by July 16, 2006 0 comments

In the previous articles we talked about developing applications with Net-UI,
the lightweight web front-end framework in Beehive. We also demonstrated the
sample Controls ‘.jar’ archive. This time, we will take you through a few
more advanced features of the Beehive framework. The Net-UI applications can
also be integrated with JSF (Java Server Faces). You need the JSF reference
implementation 1.1 installed on your system for that. You can also use MyFaces
1.0.9 or later versions. While the Net-UI provides a lightweight and compact
option for Web applications, it fails to do much when it comes to managing the
sea of configuration files. In case of such integration you will have to deal
with at least three ‘config’ files to get things sorted as far as servlets
registry, mappings and filter mappings are concerned. We will take you through
the code snippets and tweaks required to integrate these two frameworks. We will
also code Controls extensions for both Session and Entity EJBs. These extensions
allow a direct access to beans for your Web services or applications.

Java developers
Integrate Net-UI with Faces implementations

Getting started
Create a blank Net-UI application as we described in the earlier parts of the
series. For integrating with JSF, you need to make some additional changes to
‘’ other than the ones done in a simple Net-UI application.
If you are using the JSF reference implementation, you need to add the following
in this file:


In case of MyFaces, it changes to ‘myfaces.dir=‘.

You need to configure ‘faces-config.xml’ also in this case. But first
make some changes to the web.xml file. Remember, what you have to do depends on
the implementation being used. You can enable validation for both the XML syntax
in ‘face-config.xml’ and application objects such as converters, validators
and renderers. Add the following code to the web.xml file to enable these

com.sun.faces.validateXML true
com.sun.faces.verifyObjects true

The default value for these parameters is ‘false’. Additionally you need
to register the Faces servlet and configure its mapping. In case of MyFaces you
don’t need these context parameters, but just register the servlets and
configure their mapping.

Faces Servlet

The servlet mapping will be as follows.

Faces Servlet

The Faces configuration file
A Faces configuration for an application integrating Net-UI to JSF needs a ‘
element, which describes factory for page flow. This is as follows.


This element will come below the ‘‘ element and
before the element, if the latter is used.

JSF integration snippet
Once you take care of the configuration parameters for the integration, the rest
is pretty straightforward. Net-UI enables direct integration with JSF
implementations in many ways; for example it allows components in JSF pages to
raise page-flow actions directly. A page flow directed to a JSF page that
resides in the jsf/pages subdirectory needs the following code snippet in
Controller class:

@Jpf.Controller {
@Jpf.SimpleAction{name=”jsfStart” path=”/jsf/pages/startPage.faces”}

The JSF page can then take over the flow through the built-in ‘action’
attribute and even bind data values to objects. The syntax for the binding takes
the following form where the agent is the ‘pageInput’ data with a property


EJB Controls
Like the Net-UI framework, Controls too can be extended to EJBs. However, it
doesn’t create an EJB alternative but simplifies
access to an EJB resource. In Beehive terms, EJB Controls allow you to write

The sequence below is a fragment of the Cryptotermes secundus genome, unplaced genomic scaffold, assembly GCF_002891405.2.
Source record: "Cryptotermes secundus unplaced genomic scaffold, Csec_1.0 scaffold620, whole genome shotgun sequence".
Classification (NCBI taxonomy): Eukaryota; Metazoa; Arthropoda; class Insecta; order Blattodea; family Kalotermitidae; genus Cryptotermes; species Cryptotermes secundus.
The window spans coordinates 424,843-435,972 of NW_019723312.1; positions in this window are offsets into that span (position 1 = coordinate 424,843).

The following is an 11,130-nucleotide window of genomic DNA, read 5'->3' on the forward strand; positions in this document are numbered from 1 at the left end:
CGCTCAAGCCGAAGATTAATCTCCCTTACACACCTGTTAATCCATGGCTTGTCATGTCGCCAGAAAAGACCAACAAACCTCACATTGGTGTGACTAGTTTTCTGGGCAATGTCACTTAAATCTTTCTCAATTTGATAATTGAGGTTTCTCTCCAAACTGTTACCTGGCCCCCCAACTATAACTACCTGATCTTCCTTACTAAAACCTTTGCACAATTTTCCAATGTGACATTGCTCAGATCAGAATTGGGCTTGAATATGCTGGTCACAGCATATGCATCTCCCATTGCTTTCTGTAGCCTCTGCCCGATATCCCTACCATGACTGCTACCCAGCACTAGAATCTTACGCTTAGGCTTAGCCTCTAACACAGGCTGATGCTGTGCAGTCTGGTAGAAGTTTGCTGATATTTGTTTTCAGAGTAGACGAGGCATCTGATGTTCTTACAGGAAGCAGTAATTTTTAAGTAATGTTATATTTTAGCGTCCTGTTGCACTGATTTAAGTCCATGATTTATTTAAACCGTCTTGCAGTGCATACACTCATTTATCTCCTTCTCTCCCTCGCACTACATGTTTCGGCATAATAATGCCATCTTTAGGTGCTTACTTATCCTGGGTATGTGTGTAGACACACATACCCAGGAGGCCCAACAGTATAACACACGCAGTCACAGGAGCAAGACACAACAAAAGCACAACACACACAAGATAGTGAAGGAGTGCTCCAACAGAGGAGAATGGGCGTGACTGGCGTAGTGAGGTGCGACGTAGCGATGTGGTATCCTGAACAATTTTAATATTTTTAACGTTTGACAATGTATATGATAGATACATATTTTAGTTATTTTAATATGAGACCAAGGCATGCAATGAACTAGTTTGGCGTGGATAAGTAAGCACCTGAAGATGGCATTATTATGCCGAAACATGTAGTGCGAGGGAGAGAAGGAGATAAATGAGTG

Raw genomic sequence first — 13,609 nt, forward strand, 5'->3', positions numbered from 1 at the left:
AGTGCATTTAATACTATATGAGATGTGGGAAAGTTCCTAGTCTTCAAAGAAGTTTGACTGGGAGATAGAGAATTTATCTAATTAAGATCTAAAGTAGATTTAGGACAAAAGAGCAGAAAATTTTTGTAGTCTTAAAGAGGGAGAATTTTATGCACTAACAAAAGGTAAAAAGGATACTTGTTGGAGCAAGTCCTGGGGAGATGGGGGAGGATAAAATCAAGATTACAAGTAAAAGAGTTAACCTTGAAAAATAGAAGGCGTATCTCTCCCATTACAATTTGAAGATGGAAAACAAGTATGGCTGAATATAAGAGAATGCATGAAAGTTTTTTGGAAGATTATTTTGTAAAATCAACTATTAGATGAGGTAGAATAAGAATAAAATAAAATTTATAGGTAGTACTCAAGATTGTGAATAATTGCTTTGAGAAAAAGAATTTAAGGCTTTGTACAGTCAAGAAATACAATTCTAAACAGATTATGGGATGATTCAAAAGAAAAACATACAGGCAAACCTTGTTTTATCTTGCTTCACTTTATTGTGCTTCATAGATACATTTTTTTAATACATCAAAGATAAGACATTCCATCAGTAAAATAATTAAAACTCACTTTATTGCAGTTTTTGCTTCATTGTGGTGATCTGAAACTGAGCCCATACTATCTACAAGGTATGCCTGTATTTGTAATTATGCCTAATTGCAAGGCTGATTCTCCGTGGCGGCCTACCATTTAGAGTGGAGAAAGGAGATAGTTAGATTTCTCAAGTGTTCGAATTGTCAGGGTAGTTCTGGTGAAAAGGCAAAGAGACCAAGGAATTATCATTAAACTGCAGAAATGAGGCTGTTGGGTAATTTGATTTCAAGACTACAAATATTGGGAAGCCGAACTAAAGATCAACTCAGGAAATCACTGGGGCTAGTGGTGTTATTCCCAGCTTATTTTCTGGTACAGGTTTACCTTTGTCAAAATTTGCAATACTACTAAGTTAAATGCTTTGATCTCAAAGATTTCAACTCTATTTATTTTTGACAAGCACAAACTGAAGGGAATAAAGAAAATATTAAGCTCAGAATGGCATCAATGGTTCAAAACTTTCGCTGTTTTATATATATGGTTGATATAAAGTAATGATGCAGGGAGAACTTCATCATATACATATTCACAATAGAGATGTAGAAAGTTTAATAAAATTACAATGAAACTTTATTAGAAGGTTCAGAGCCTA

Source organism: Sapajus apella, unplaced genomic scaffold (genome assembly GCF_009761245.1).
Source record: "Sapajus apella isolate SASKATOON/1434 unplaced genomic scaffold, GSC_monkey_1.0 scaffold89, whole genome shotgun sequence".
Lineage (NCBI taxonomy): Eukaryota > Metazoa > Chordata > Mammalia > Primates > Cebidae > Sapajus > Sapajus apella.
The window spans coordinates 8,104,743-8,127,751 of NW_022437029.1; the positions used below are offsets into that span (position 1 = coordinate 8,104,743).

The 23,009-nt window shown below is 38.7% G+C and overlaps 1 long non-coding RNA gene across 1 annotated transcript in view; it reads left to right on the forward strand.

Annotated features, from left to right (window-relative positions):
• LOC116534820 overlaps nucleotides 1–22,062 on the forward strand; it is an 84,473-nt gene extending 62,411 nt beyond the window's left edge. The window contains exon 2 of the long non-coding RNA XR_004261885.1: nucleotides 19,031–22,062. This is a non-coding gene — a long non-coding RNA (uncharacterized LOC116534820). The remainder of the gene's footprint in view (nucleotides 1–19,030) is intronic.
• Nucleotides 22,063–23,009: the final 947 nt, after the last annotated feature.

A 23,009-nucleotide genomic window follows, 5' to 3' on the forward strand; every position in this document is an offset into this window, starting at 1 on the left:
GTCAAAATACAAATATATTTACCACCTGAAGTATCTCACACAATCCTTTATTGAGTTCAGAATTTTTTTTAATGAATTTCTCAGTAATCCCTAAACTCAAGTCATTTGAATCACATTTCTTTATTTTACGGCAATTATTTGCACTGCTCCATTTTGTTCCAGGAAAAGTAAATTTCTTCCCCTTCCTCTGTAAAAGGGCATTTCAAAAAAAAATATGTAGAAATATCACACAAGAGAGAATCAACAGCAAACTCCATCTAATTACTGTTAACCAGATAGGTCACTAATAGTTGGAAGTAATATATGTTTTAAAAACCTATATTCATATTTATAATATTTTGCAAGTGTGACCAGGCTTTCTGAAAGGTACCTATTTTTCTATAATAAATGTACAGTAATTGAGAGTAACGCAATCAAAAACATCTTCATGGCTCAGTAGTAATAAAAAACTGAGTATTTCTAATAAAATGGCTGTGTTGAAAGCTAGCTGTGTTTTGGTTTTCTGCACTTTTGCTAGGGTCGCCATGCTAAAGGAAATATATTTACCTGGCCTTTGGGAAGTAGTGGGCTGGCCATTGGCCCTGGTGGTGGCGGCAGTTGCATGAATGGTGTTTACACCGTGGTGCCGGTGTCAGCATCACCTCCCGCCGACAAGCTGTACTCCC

code for a Web service or a Web page to access a bean’s business methods
directly. The EJB Control manages the tasks of JNDI lookup, interface registry
and instance creation. Let us look at some annotations that Controls offer for
the mechanisms we described earlier. The EJB entity-bean control extension is as

import org.apache.beehive.controls.api.bean.ControlExtension;
import org.apache.beehive.controls.system.ejb.EntityEJBControl;
import org.apache.beehive.controls.system.ejb.EJBControl.EJBHome;
import org.apache.beehive.pcq.EntityHome;
import org.apache.beehive.pcq.EntityRemote;
public interface PCQEJBControl
extends EntityEJBControl, EntityHome, EntityRemote {

The ‘@ControlExtension’ above tells the processor that this is a Controls
extension to EJB. The ‘@EJBHome’ annotation describes the target EJB home
interface using the ‘jndiName’ attribute. Alternately you can use the ‘ejbLink’
attribute. In the latter case, you have to provide an application relative path
to EJB Jar file. In our case, using the ‘ejbLink’ attribute would change the
syntax to


Additionally for a Session EJB control extension, Controls has an ‘@JNDIContextEnv’
annotation that is optional to use and simplifies the JNDI look-up procedures.
Its attributes carry all the information for JNDI resource lookup.

We outlined the basics and code snippets for enabling Net-UI in a Web
application presentation tier. And in case it’s only Net-UI based Web pages in
your presentation tier, the ant command scripts ease your tasks further by
providing a skeletal structure with ready to use framework and the
pre-configured descriptors. Also when you do integration, you have to manage
only the descriptors, while the page flow is managed as it is for only Net-UI
pages. However, there are frameworks that would even allow you to write Web
applications with much lesser configuration hassles.
Coming to Controls, you can use it as an option for connecting Web-services or
pages to underlying EJB implementations. These solutions have harnessed the
generics and annotations to provide alternatives for proprietary procedures. The
extent of their adoption will, however, be guided more by how easier it is to
incorporate Beehive-based architectures in comparison to other frameworks.
Net-UI certainly has to improve for that.

Anadi Misra

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